The University of Arizona launched the final phase of the largest fundraising campaign in its history Friday and started things off with a bang.

Fireworks popped overhead as President Ann Weaver Hart rolled out the public portion of a drive to finish raising $1.5 billion over the next four years.

The money will help pay for a new engineering facility, for upgrades to Old Main and the Lowell-Stevens Football Facility and for scholarships, research and other programs to further modernize the state’s oldest university.

The UA has dubbed the effort the “Arizona Now” campaign.

“The University of Arizona has a very bright future ahead,” Hart, flanked by UA mascots Wilbur and Wilma Wildcat, told a crowd assembled on the UA Mall for the fundraising announcement, in conjunction with Spring Fling.

“We believe this campaign will have a huge impact not just in Arizona but the world as the university extends its reach,” the president said.

Raising 10 figures through donations may seem a lofty goal for UA, but it’s not unheard of.

The school did it before with a fundraising drive called Campaign Arizona that ended in 2005. In that case, it took eight years to reach the $1 billion target.

This campaign could take about nine years in all, including the last five years in which UA raised $857 million of the $1.5 billion total during the campaign’s “quiet phase.”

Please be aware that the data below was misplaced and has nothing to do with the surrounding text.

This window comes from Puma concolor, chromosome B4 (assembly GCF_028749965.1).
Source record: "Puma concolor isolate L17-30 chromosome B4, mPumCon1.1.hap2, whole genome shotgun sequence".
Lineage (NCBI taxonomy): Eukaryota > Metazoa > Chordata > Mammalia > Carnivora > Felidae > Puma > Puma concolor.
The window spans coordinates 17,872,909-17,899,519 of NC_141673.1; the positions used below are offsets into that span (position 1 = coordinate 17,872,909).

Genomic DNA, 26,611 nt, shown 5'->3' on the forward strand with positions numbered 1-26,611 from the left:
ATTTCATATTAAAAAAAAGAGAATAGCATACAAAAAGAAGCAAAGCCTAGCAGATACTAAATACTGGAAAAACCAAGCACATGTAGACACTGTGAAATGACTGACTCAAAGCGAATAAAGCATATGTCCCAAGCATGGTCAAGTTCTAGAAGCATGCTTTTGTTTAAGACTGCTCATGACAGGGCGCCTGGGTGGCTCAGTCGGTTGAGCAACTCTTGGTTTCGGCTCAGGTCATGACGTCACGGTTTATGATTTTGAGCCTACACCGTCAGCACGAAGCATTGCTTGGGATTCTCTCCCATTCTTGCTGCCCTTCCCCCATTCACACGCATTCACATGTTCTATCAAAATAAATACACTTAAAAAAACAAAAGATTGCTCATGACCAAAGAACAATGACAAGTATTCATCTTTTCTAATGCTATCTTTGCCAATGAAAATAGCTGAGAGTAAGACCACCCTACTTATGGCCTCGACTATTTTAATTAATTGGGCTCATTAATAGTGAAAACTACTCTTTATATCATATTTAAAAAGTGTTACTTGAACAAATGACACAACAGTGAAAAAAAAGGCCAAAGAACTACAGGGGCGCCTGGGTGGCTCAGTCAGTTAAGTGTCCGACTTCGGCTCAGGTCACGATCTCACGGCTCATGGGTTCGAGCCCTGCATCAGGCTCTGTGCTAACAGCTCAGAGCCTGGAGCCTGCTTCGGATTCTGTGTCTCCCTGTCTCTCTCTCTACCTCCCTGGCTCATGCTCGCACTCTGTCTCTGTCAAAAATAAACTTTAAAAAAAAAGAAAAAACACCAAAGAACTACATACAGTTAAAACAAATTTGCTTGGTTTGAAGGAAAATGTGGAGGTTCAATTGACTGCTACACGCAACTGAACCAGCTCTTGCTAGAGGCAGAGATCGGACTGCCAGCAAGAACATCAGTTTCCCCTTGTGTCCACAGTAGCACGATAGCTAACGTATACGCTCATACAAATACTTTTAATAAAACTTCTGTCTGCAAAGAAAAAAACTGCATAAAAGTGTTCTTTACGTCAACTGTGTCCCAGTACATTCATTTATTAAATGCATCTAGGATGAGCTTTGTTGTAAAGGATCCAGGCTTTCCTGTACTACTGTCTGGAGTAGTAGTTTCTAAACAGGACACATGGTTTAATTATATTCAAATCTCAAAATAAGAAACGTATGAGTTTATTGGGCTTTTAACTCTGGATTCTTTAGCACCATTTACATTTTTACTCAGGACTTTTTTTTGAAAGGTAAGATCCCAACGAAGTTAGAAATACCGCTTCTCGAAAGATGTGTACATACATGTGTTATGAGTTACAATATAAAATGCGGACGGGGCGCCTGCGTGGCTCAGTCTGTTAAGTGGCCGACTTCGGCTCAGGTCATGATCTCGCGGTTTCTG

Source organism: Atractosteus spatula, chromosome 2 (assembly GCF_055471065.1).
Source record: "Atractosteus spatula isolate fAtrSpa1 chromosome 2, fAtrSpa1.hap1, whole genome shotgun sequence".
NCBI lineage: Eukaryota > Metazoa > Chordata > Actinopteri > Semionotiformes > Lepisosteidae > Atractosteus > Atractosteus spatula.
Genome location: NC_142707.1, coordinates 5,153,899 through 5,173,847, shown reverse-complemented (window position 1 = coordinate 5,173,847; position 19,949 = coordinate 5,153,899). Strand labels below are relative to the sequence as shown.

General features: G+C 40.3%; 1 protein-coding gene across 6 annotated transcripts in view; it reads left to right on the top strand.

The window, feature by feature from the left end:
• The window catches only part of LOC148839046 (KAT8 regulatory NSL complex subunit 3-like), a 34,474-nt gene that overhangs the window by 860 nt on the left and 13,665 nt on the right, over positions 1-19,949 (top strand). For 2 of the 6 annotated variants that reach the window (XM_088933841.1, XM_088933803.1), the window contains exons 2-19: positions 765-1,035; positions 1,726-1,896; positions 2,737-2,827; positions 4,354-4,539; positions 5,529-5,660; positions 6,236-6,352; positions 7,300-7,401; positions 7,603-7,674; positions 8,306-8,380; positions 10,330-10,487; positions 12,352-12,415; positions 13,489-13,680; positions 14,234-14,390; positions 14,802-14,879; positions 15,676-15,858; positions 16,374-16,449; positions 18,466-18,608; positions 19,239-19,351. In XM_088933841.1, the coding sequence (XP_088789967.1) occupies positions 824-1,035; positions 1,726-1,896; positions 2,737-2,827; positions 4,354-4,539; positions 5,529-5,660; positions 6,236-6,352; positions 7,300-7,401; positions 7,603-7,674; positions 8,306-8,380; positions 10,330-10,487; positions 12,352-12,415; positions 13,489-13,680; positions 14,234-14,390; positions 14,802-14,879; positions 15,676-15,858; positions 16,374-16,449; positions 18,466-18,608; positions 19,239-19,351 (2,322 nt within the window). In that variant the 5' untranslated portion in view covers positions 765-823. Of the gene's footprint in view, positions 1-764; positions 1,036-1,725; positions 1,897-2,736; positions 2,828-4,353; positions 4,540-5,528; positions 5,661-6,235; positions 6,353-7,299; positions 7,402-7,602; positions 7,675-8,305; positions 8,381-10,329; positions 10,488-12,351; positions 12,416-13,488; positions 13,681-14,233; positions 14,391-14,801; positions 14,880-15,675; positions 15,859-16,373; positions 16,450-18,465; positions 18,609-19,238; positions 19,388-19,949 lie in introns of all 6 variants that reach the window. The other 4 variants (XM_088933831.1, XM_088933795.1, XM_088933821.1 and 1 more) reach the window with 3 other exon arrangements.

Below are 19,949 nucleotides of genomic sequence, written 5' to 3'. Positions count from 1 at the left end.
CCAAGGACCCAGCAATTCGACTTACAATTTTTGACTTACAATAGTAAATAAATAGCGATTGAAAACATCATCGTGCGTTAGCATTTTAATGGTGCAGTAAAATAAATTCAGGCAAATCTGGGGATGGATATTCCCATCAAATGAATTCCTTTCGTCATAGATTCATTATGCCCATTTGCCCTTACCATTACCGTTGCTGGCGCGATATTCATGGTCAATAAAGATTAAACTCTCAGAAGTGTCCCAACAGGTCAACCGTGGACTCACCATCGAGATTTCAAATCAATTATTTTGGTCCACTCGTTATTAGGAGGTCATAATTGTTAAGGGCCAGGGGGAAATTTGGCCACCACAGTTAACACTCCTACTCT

The $857 million figure was achieved by rolling in the donations the UA has been receiving for numerous projects such as renovations to Old Main, McKale Center and Bear Down Gymnasium.

That leaves another $640 million or so still to be raised — an average of $160 million a year over four years.

That’s several million a year more than UA normally raises. Between 2009 and 2013, for example, it averaged about $153 million a year in donations.

Hart recently told the Arizona Board of Regents, which oversees the state’s universities, that the need for philanthropic dollars has never been greater, given the state funding cuts the UA has faced over the last several years.

It has weathered more than $180 million in cuts since 2008, and a new budget signed Friday by Gov. Jan Brewer did not include millions in extra money the UA sought this year for research and innovation projects.

“While the significantly lower allocation of state funds for the UA is certainly a setback, it will not deter us,” Hart said in a news release shortly before the fundraising event.

To the crowd assembled on the UA Mall on Friday, she offered a challenge.

“Let’s show what the Wildcat family is made of.”

Contact reporter Carol Ann Alaimo at or at 573-4138.